(ii) The color attribute has the highest priority and can only be changed by the Mid-Row Code of another color. Italics has the next highest priority. If characters with both color and italics are desired, the italics Mid-Row Code must follow the color assignment. Any color Mid-Row Code will turn off italics. If the least significant bit of a Preamble Address Code or of a color or italics Mid-Row Code is a 1 (high), underlining is turned on. If that bit is a 0 (low), underlining is off.
(iii) The flash attribute is transmitted as a Miscellaneous Control Code. The Flash On command will not alter the status of the color, italics, or underline attributes. However, any color or italics Mid-Row Code will turn off flash.
(iv) Thus, for example, if a red, italicized, underlined, flashing character is desired, the attributes must be received in the following order: a red Mid-Row or Preamble Address Code, an italics Mid-Row Code with underline bit, and the Flash On command. The character will then be preceded by three spaces (two if red was assigned via a Preamble Address Code).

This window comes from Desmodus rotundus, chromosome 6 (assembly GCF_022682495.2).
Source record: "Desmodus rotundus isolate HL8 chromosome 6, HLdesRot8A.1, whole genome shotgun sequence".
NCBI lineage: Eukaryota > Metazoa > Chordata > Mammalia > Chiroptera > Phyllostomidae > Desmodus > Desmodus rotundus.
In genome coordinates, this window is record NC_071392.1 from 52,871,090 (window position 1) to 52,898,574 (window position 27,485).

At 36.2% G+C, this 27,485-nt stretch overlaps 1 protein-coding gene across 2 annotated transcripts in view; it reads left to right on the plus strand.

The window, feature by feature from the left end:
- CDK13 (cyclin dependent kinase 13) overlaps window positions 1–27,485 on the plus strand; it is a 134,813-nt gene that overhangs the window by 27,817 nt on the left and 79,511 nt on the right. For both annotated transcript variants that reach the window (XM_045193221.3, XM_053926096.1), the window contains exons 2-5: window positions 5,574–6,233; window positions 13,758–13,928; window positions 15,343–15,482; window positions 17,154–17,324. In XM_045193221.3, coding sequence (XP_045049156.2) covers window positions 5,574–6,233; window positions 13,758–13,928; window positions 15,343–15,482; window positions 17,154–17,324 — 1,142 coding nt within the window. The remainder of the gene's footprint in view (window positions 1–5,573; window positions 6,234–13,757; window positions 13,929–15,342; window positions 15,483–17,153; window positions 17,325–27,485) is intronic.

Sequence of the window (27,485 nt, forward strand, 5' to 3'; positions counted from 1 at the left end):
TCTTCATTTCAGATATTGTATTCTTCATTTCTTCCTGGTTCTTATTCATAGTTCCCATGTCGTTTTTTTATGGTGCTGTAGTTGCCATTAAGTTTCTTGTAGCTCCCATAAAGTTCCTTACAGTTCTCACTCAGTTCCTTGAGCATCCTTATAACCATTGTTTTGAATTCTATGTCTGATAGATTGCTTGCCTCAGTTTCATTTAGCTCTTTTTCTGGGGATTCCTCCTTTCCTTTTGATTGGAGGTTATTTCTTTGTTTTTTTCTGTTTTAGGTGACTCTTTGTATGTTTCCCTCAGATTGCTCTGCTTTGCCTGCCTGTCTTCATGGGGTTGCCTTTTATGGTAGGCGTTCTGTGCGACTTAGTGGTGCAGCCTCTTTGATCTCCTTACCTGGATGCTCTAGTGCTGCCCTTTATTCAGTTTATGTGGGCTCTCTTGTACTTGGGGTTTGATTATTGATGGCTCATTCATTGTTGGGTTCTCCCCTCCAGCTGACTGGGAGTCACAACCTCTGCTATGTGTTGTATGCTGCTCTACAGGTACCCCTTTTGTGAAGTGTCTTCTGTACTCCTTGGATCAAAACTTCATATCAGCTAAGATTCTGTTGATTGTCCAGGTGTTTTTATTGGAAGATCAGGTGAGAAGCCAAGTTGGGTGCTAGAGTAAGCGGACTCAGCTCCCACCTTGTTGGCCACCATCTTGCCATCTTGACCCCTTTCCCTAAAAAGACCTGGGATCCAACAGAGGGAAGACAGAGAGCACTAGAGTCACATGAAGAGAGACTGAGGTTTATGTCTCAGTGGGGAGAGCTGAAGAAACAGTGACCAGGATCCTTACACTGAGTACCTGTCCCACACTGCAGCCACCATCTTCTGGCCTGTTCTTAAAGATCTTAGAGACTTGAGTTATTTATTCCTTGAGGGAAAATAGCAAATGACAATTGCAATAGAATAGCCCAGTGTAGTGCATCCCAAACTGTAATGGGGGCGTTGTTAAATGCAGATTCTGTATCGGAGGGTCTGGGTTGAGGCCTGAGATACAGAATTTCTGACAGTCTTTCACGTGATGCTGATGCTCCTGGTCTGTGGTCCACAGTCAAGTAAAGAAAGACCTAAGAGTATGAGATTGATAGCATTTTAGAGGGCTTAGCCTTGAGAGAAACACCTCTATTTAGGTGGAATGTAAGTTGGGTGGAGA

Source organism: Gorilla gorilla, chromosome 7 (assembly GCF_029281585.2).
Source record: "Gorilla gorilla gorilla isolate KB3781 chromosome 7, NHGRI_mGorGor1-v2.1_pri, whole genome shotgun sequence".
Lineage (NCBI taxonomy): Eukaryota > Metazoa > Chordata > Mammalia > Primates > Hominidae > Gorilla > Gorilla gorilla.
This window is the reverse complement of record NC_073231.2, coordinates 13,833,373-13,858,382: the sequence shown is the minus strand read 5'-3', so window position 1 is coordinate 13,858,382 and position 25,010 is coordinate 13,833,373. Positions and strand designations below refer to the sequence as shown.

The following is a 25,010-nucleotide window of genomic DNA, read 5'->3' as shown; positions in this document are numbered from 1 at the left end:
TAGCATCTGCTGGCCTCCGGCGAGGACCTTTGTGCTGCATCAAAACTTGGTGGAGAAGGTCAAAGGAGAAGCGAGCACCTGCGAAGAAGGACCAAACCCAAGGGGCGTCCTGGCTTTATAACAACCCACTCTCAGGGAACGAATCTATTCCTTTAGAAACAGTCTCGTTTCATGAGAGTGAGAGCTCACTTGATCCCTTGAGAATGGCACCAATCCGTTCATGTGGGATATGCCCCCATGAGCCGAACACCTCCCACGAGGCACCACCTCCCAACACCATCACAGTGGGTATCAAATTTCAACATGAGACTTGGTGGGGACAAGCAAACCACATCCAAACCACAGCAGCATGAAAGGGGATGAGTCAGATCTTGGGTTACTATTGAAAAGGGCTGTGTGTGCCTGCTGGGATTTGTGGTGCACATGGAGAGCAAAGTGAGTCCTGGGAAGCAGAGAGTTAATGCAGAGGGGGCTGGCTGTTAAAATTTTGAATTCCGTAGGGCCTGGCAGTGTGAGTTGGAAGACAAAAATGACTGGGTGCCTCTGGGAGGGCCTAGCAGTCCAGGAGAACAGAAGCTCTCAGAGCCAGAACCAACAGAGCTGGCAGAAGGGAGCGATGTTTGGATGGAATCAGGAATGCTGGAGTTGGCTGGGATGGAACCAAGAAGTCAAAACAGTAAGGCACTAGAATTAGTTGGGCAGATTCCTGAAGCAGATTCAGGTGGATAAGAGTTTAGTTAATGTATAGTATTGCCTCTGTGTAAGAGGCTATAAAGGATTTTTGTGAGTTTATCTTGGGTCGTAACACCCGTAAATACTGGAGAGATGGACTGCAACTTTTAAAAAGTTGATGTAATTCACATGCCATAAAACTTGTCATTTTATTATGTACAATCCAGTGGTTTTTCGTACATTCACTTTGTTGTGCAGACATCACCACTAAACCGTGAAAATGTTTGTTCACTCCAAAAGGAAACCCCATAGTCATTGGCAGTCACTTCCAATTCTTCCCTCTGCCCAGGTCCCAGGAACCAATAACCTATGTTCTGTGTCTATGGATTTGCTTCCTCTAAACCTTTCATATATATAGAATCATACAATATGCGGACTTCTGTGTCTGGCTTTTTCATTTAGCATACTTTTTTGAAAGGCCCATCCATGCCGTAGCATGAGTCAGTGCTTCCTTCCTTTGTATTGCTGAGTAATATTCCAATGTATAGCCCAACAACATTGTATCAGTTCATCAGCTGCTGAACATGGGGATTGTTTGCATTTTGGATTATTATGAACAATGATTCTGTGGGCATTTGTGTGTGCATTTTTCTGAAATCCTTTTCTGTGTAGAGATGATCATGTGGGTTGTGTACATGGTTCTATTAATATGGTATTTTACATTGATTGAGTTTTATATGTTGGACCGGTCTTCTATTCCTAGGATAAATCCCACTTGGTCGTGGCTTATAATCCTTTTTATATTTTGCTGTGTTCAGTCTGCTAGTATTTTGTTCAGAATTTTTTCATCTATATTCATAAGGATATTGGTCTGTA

(2) Display of attributes. The underline attribute will be displayed by drawing a line beneath the character in the same color as the character. The flash attribute will be displayed by causing the character to blink from the display at least once per second. The italic attribute must be capable of being displayed by either a special italic font, or by the modification of the standard font by slanting. The user may be given the option to select other methods of italic display as well. The support of the color attributes is optional. If the color attributes are supported, they will be displayed in the color they have been assigned. If color attributes are not supported, the display may be in color, but all color changes will be ignored.
(i) Control codes. There are three different types of control codes used to identify the format, location, attributes, and display of characters: Preamble Address Codes, Mid-Row Codes, and Miscellaneous Control Codes.